Every bag has a purple lining

The auction bag has come back to me, for lining. Since I have never lined a bag, Nancy (my friend who can do everything) came over last night to show me a technique that only uses one cut of fabric and two seams. Below is photodocumentation of the very simple process. The coolest part is that we didn't measure or iron.

We made a skirt, too. I will post a photo after I hem it. It has lizards on it!

mitered square bag of Noro Kureyon, with purple silk lining material
Fabric selection - 1/2 yard of lovely purple silk.

You don't need too much fabric - only 1/2 yard for a medium-sized bag. The width of the fabric should be at least the width of the purse plus three or four inches. The height of the fabric should be equal to twice the height of the bag, plus the depth of the bag, plus three or four inches.

Important concept: Using the bag itself (rather than measuring and transferring measurements to the fabric) eliminates several measuring steps and reduces the risk of measuring incorrectly.

Measuring the fabric - fold it around the bottom of the bag.

To cut the fabric to the correct height, spread it out on the table. Place the bag on top of the fabric, aligning the top of the bag an inch or two below the top edge of the fabric. Fold the bottom of the fabric up over the bag. Mark the fabric with pins an inch or two above the top edge of the bag. Trim fabric at the pinned line.

Important concept - you want the lining to be a bit larger than the inside of the bag. If it is smaller than the inside of the bag, the lining will pull on the top edge of the bag when it is weighted down.

Measuring for width - wrap fabric around and poke pins in the sides.

To determine where to sew the side seams, fold the fabric in half, right side in, and center the bag on top. Wrap the edges of the fabric up around the sides of the bag, and poke several pins in each side to indicate the mid-point of the edge. Carefully unpin the bag from the fabric, leaving the pins in place to indicate seam lines.

Important concept - using the outside of the bag for measurement ensures that the lining will be slightly larger, but not too much larger, than the inside of the bag.

Measuring for height - place fabric on top of bag, aligning the bottom fold with the bottom of the bag. Mark where the bottom meets the side of the bag.

The bottom of the bag will be formed by pleating the edges of the fabric. To determine where the pleats should begin, lay folded and pinned fabric on top of the bag, aligning the bottom of the bag with the bottom fold of the fabric. Find the point where the bottom of the bag meets the side of the bag, and mark this point with a pin on both edges of the fabric.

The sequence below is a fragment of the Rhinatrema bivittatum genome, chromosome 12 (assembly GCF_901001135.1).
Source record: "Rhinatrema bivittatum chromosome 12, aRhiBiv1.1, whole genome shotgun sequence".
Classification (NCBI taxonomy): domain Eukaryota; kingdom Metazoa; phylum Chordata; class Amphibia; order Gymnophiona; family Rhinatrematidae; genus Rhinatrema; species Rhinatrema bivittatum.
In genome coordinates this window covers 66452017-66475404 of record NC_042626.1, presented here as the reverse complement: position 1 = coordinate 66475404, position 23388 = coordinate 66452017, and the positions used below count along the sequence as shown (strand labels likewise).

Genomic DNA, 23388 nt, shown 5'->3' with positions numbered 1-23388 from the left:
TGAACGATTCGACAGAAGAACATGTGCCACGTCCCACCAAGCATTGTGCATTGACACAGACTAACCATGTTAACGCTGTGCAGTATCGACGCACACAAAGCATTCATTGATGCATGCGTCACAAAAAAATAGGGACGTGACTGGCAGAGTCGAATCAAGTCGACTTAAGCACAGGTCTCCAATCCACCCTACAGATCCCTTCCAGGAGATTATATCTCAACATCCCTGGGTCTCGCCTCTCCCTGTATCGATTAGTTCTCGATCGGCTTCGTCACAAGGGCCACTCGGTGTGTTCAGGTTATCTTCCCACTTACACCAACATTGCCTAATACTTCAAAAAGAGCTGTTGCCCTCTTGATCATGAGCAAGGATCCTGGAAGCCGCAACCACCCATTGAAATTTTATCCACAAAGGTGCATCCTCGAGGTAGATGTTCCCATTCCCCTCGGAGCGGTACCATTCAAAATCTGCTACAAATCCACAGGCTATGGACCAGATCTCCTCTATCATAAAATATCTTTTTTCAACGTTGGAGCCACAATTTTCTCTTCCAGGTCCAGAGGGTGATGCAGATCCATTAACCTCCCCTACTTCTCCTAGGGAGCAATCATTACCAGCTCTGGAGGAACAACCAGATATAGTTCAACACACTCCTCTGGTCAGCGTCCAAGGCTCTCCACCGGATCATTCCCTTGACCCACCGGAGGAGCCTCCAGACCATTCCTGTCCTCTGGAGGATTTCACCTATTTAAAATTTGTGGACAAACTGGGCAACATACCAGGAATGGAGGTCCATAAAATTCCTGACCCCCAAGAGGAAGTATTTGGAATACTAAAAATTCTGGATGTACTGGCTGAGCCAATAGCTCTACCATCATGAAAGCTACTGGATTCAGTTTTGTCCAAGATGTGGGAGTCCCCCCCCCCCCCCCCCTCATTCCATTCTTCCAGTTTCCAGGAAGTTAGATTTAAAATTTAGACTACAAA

Important concept - this is only necessary if your bag has a bottom. If your bag is just two flat pieces sewn together, don't bother with the pleats.

Sewing the sides - sew two seams from the top edge to the pin marking the bottom of the bag. Trim sides.

Sew a seam along the pinned lines on both edges of the fabric, stopping at the pins marking the bottom of the bag. Sew another, reinforcing seam 1/8 inch outside the first seam. Trim the edges of the fabric to about 1/2 an inch.

Important concept - don't sew all the way down, or you won't be able to create the pleat that will allow the lining to to have a flat bottom.

how to make a pleat
Pleat the bottom; sew from both sides to the center.

To form the pleats, open up the unsewn bottom edge, and bring the fold up toward the end of the seam, to form an upside-down T, as shown in the photo above. To ensure that the pleat is centered, poke a pin up through the bottom of the fold to the seam. Pin both sides of the pleat down and seam from each edge of the pleat to the center.

Stuff lining into bag and pin 1/4 inch below top edge.

Insert the lining into the bag, wrong side out. Be sure to really poke it down into the bag and open up the pleats at the bottom. Fold the top edge of the lining out, align the side seams with the sides of the bag, and pin in several places about 1/4 inch down from the top edge of the bag. Before sewing the lining in place, put a heavy object in the bag. If the lining pulls or seems strained, positioned the lining lower in the bag by decreasing the amount of fabric folded around the top edge.

Important concept - the bag, not the lining, should support the contents of the bag.

Sew in the lining with a hem stitch.

Sew in the lining with a matching thread, using a hem stitch. Be sure to catch enough of the felt fabric in each stitch to ensure that the stitch will hold securely.

felted bag, lining complete
Voila - lining complete!

Nancy, any corrections?

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